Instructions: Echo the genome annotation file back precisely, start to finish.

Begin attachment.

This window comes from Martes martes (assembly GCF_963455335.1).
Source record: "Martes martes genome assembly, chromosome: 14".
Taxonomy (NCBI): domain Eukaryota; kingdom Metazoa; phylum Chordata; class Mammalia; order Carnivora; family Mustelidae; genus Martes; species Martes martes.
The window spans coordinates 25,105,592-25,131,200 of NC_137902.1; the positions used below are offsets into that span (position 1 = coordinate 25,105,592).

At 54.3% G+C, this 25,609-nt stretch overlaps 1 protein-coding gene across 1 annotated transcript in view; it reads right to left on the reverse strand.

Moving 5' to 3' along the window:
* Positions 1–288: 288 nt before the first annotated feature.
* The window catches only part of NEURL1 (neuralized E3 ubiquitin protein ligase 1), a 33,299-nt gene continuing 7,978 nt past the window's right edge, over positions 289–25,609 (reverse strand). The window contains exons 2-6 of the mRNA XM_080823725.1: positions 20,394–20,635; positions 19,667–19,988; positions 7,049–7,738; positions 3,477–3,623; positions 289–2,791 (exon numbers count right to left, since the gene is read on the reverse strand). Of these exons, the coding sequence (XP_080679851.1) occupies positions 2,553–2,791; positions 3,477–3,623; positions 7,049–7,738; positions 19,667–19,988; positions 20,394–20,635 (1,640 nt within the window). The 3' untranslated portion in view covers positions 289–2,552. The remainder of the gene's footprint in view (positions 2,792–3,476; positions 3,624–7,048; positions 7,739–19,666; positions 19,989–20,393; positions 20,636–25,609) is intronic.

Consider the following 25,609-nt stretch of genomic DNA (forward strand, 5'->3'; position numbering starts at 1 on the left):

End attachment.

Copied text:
This window comes from Martes martes (assembly GCF_963455335.1).
Source record: "Martes martes genome assembly, chromosome: 14".
Taxonomy (NCBI): domain Eukaryota; kingdom Metazoa; phylum Chordata; class Mammalia; order Carnivora; family Mustelidae; genus Martes; species Martes martes.
The window spans coordinates 25,105,592-25,131,200 of NC_137902.1; the positions used below are offsets into that span (position 1 = coordinate 25,105,592).

At 54.3% G+C, this 25,609-nt stretch overlaps 1 protein-coding gene across 1 annotated transcript in view; it reads right to left on the reverse strand.

Moving 5' to 3' along the window:
* Positions 1–288: 288 nt before the first annotated feature.
* The window catches only part of NEURL1 (neuralized E3 ubiquitin protein ligase 1), a 33,299-nt gene continuing 7,978 nt past the window's right edge, over positions 289–25,609 (reverse strand). The window contains exons 2-6 of the mRNA XM_080823725.1: positions 20,394–20,635; positions 19,667–19,988; positions 7,049–7,738; positions 3,477–3,623; positions 289–2,791 (exon numbers count right to left, since the gene is read on the reverse strand). Of these exons, the coding sequence (XP_080679851.1) occupies positions 2,553–2,791; positions 3,477–3,623; positions 7,049–7,738; positions 19,667–19,988; positions 20,394–20,635 (1,640 nt within the window). The 3' untranslated portion in view covers positions 289–2,552. The remainder of the gene's footprint in view (positions 2,792–3,476; positions 3,624–7,048; positions 7,739–19,666; positions 19,989–20,393; positions 20,636–25,609) is intronic.

Consider the following 25,609-nt stretch of genomic DNA (forward strand, 5'->3'; position numbering starts at 1 on the left):